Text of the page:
The commendable strengths of the volume notwithstanding, one cannot helpraising a number of critical remarks. Most importantly, the dichotomousdistinction between ESL and EFL that underpins the book is being increasinglychallenged by the global spread and hegemonic status of English. The inclusionin the collection of a study from Hong Kong, which could easily be describedas an ESL setting, is indicative of how awkward this distinction has become,and the editors seem to be aware of the problem, as evidenced in a footnote onpage 5. This remark is not meant to challenge the editors’ claim thatsettings where English is not natively spoken were under-represented in theliterature, or to detract from the value of the present contributions.However, it seems that the distinction could have been more usefully framed byreference to theoretical models that more accurately reflect the global andglobalising role of English (e.g. Kachru, 1985; Phillipson, 1992).

A second theoretical concern I have with some of the chapters in thiscollection is that TBLT appears to be conceptualized as an a prioriappropriate model of instruction for all settings. Carless (Chapter 15)delivers a persuasive argument regarding the need for contextual adaptationsof TBLT, but the underlying question of whether this mode of instruction iscontextually appropriate in the first place remains largely unaddressed acrossthe collection. Similarly, in many papers, local influences tend to beconceptualized as constraints or difficulties to be overcome. This ‘deficit’perspective seems discordant with thinking in the critical tradition(Holliday, 2005; Kumaravadivelu, 2001), and whether such an outlook ispragmatically or politically useful is something that readers of this revieware invited to judge on their own.

In terms of overall coherence, the editors have done a commendable job inselecting papers that complement each other thematically, and -- from areader’s perspective -- the flow from chapter to chapter seems seamless.Further improvements might have been possible by reducing occasional overlapbetween chapters (most notably the literature reviews in Chapters 2 and 3,which cover very similar information), or by enhancing the terminologicalconsistency between contributions: for example, Skehan’s (1998) hypothesis isreferred to as the ‘limited cognition’ hypothesis in Chapter 2 and the‘trade-off’ hypothesis in Chapter 3. Similarly, a more consistent formattingof figures (e.g. on p. 36 and p. 54) would have been desirable. These minorissues aside, the good thematic coherence of the book sets it apart from manyedited collections.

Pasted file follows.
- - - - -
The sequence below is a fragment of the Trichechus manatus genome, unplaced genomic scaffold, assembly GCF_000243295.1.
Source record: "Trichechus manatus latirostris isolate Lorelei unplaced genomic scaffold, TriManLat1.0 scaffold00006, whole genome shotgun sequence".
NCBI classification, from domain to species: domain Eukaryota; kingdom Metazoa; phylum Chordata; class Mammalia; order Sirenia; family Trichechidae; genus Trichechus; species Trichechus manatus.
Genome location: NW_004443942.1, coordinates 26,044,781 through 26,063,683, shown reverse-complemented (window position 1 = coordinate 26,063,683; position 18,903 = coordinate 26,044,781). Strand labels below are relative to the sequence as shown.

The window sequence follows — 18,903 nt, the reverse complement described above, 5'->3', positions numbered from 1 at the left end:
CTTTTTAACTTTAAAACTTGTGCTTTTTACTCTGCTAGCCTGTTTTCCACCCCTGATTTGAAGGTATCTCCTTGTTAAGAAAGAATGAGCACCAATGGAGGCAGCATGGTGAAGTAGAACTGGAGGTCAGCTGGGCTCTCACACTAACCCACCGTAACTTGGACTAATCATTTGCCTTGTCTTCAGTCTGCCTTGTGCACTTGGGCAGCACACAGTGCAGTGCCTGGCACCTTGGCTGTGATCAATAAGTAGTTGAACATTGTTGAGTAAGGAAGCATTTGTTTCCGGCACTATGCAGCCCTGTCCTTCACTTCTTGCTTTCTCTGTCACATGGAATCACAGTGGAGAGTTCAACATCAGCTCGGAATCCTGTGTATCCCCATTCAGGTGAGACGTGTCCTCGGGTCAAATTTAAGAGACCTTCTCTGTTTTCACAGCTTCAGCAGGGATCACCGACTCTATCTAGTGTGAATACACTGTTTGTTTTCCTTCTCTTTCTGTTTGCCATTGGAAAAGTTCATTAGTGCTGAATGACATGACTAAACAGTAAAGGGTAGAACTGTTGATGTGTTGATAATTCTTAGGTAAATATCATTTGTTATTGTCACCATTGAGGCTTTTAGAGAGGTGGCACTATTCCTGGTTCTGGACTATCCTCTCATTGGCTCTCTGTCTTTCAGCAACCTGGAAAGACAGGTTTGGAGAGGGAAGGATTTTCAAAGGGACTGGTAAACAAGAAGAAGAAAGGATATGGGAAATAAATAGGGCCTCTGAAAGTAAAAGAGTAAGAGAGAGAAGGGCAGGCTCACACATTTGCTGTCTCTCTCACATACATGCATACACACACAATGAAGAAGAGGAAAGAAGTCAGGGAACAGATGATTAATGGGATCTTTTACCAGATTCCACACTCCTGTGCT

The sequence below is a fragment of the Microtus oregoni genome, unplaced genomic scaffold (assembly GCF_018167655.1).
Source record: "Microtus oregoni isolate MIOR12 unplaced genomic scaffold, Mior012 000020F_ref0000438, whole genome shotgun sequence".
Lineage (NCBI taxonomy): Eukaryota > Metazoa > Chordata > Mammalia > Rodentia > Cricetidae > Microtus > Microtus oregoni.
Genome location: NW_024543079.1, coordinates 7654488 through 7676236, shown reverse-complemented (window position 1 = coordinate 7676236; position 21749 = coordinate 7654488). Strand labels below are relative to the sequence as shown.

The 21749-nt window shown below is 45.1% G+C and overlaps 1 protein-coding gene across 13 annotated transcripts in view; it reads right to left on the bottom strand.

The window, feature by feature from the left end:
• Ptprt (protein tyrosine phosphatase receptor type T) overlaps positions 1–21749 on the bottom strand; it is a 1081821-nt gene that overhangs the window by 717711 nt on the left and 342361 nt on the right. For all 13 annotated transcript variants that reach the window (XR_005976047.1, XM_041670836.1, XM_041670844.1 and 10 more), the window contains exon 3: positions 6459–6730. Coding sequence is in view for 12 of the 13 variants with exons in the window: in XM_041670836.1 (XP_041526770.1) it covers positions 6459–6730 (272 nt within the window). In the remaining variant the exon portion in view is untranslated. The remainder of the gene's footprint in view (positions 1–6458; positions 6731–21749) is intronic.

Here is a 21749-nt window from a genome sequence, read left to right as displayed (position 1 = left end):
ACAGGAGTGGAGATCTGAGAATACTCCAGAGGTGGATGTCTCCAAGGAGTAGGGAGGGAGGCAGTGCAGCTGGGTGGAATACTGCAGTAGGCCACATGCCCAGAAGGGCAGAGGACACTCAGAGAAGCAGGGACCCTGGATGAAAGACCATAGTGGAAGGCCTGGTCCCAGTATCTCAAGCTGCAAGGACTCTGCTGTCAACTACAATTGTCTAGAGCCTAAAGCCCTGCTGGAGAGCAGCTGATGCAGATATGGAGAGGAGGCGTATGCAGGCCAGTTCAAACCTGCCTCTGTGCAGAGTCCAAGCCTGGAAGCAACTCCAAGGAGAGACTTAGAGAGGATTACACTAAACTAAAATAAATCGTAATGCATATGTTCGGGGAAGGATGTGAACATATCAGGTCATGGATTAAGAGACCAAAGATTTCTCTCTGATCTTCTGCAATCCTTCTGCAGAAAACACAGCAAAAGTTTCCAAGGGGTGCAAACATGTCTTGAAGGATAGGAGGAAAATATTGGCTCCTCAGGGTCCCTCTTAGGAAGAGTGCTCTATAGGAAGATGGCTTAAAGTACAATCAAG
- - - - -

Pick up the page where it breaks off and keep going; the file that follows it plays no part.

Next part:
Overall, it is my belief that this volume addresses a significant gap in theliterature on language education by bringing to the forefront theunder-represented realities of the periphery of the English-speaking world.The dual focus of the book bridges the gap between research and practice, andthe papers in the volume make a case for the feasibility of applyingtask-based pedagogy in a variety of settings. In doing so, the collectionmakes a valuable contribution to the on-going debate regarding the role ofTBLT in English Language Teaching.


Edwards, C., & Willis, J. R. (2005). Teachers exploring tasks in Englishlanguage teaching. Basingstoke: Palgrave Macmillan.

Ellis, R. (2003). Task-based language learning and teaching. Oxford: OUP.

Holliday, A. (2005). The struggle to teach English as an internationallanguage. Oxford: Oxford University Press.

Kachru, B. B. (1985). Standards, codification and socio-linguistic realism:the English language in the outer circle. In R. Quirk & H. G. Widdowson(Eds.), English in the world: teaching and learning the language andliteratures. Cambridge: Cambridge University Press.

Kumaravadivelu, B. (2001). Toward a Postmethod Pedagogy. TESOL Quarterly, 35,537-560.

Phillipson, R. (1992). Linguistic imperialism. Oxford: Oxford UniversityPress.

Robinson, P. (2001). Task complexity, task difficulty, and task production:exploring interactions in a componential framework. Applied Linguistics,22(1), 27-57. doi: 10.1093/applin/22.1.27

Skehan, P. (1998). A cognitive approach to language learning. Oxford: OxfordUniversity Press.

Van den Branden, K. (2006). Task-based language education : from theory topractice. Cambridge: Cambridge University Press.

Van den Branden, K., Van Gorp, K., & Verhelst, M. (2007). Tasks in action :task-based language education from a classroom-based perspective. Newcastle:Cambridge Scholars.

Willis, D., & Willis, J. R. (2007). Doing task-based teaching. Oxford: OxfordUniversity Press.


Achilleas Kostoulas, MA TESOL (Manchester), BA English Studies (Athens), is apostgraduate doctoral researcher at The University of Manchester (UK). Hisdoctoral research focuses on the way English Language Teaching is practiced inGreece, and draws on complexity theory to describe how it is eclecticallyshaped by the interplay of global and local influences. Previous employmentincluded designing and delivering courses in English as a Foreign Language andLanguage Teacher Education at the Epirus Institute of Technology in Greece.

Page Updated: 17-Apr-2013